But it drew fierce opposition from local officials who argued it illegally usurps local control and places decisions on how communities develop in the hands of bureaucrats at the Department of Local Affairs rather than in local planning commissions and councils that can debate them. And the one-size-fits-all push for denser housing, despite guardrails in the bill allowing for rejection of developments due to lack of water resources, does not consider whether ADUs will overload stormwater systems or whether cities can even fund transit along newly designated transit corridors that will feature minimum unit-per-acre requirements that cities can’t shrink.
“This bill takes the community out of community planning and development,” said Cherry Hills Village Mayor Katie Brown, noting her 6,400-resident city with a swath of dirt roads is subject to the same tier-one requirements as Denver and Aurora. “And frankly, it takes the planning out of community planning and development too and just leaves us with haphazard development.”
More needed to spur construction?
While most business groups support the general concept of loosening restrictions on housing development, particularly as more employers are struggling to fill openings because there is nowhere near their worksites that employees can afford to live, many have stayed out of the SB 213 fight. But Ted Leighty, CEO of the Colorado Association of Home Builders, offered some guarded support for the new measure Tuesday while also arguing that more will need to be done than just designate certain properties for higher-density development.
Leighty told the committee that if it hopes to spur lower-cost housing with the bill, the state will need to enforce the rights by use that it’s granting, possibly by limiting the hearings that local governments can require before approving these new housing developments. He suggested also that if the state is going to put mandates in place, it should consider banning local design guidelines that can be used to hold up denser development and place limits on the time that municipalities have to review development plans — possibly 30 days.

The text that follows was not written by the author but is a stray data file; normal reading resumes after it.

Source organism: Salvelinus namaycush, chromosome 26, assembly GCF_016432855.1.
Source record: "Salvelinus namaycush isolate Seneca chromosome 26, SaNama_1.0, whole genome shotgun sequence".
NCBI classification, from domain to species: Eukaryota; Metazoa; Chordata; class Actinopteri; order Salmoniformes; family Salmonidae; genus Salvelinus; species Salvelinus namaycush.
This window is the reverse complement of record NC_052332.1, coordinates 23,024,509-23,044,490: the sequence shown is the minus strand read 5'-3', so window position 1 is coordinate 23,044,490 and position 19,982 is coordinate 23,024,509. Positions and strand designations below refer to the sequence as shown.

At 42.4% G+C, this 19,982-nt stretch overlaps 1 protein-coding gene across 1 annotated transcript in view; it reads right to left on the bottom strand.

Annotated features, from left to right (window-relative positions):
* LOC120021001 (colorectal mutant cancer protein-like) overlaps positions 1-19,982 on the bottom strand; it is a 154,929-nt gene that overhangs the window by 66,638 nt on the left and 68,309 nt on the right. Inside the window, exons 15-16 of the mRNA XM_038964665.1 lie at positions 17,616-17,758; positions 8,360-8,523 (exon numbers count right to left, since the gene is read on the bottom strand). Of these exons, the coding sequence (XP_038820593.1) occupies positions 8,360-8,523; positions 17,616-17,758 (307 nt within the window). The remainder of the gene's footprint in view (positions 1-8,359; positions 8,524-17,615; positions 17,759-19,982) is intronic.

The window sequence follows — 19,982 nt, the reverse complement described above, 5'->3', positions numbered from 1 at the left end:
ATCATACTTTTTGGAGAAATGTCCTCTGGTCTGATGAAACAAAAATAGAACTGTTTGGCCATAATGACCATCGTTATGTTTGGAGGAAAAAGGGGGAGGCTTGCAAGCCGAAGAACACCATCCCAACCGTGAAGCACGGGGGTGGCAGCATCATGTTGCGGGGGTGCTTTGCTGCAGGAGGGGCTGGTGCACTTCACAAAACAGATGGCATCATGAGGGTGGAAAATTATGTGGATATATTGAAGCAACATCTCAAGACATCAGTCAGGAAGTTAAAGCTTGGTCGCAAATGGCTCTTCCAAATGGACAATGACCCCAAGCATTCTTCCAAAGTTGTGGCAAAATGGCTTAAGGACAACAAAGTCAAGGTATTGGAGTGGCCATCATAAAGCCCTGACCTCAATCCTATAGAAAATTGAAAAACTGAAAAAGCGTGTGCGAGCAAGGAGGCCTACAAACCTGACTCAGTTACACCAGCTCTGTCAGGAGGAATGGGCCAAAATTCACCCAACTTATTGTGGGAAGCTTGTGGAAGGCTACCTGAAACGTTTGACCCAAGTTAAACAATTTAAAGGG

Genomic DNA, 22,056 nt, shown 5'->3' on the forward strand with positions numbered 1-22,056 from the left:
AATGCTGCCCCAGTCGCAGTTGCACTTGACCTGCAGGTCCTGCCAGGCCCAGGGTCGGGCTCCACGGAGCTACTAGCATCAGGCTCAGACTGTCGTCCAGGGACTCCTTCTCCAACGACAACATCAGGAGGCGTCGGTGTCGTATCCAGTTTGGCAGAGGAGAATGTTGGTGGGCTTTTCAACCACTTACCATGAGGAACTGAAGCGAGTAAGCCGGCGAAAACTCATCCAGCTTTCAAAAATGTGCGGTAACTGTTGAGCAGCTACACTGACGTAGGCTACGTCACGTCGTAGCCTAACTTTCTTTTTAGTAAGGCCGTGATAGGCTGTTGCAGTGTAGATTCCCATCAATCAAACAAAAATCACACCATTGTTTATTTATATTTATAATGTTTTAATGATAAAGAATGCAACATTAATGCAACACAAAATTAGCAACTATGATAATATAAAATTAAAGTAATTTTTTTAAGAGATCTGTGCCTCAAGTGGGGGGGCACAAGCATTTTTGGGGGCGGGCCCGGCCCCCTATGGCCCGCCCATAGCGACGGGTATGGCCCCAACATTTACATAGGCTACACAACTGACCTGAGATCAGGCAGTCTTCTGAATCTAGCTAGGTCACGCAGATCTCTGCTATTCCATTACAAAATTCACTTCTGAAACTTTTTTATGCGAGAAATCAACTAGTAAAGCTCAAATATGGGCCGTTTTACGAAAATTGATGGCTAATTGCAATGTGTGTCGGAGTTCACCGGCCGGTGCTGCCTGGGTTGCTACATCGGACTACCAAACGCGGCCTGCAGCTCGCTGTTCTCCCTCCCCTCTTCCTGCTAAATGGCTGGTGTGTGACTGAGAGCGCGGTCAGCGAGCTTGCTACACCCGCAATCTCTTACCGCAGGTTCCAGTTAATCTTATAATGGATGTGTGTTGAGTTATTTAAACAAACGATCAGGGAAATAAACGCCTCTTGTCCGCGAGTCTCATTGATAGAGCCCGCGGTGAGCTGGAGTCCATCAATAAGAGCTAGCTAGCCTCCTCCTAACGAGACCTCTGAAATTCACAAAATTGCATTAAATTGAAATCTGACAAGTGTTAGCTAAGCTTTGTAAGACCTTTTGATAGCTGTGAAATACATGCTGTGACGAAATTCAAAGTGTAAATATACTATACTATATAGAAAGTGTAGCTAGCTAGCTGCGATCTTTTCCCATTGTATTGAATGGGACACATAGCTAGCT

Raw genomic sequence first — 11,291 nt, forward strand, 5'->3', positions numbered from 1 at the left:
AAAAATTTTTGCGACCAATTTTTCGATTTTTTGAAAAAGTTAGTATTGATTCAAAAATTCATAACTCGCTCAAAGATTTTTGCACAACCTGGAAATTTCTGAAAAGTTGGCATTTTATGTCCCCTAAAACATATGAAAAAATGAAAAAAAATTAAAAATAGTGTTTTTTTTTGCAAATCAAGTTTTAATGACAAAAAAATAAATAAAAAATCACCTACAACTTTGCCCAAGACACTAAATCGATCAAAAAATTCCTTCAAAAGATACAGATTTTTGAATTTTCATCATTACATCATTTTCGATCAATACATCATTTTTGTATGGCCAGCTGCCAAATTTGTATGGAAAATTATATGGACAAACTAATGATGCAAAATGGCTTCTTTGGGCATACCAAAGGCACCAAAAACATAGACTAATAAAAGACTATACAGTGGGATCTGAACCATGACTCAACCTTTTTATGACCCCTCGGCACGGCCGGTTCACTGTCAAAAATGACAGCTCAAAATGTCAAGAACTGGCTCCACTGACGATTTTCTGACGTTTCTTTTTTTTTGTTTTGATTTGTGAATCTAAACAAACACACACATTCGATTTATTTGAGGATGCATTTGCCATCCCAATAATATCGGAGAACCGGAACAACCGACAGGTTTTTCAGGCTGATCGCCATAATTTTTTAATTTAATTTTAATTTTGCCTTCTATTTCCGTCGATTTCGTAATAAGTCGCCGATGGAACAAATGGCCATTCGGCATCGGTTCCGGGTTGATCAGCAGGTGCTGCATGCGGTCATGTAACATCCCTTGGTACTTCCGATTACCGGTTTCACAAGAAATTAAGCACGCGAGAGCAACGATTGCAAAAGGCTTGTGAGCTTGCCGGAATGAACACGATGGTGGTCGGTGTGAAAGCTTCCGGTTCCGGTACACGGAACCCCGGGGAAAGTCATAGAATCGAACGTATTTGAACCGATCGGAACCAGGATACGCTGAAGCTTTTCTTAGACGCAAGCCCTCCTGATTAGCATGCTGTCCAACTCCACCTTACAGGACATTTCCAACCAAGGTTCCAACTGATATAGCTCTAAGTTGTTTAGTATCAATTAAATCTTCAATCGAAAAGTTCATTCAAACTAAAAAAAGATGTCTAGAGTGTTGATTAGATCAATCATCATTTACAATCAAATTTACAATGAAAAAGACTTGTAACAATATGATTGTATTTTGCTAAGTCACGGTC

“One of the things we see is that even when we have a use by right, we don’t get our use by right,” Leighty said, alluding to required hearings that can bottleneck supposedly allowed development and have led to a statewide unit shortage now approaching 150,000.
What happens next with land-use reform
Republicans complained fiercely about the barrage of amendments as well, voting as a bloc against almost all of them in the committee. Rep. Rick Taggart, the former mayor of Grand Junction, called the statement that cities are trying to maintain the housing status quo “insulting,” and Rep. Rose Pugliese of Colorado Springs said that she doesn’t understand “if we all understand what we’re doing here.”
The battle over SB 213 is far from done. Sen. Barbara Kirkmeyer, R-Brighton, led a floor fight against even the pared-down version of the bill when she claimed that its guideline for local governments to develop strategies to reduce vehicle miles traveled or gentrification where an attempt to “Boulderize” the rest of the state, and that opposition will rise now.
And even if Polis does sign the bill into law in its current form, several planners said during the hearing Tuesday that it does little to require that the new development be affordable. Aurora City Councilman Juan Marcano told committee members that will be accomplished only if local cities will enforce zoning more inclusionary of housing for residents with a variety of income levels and supplement it with policies like land-banking to develop lower-cost housing.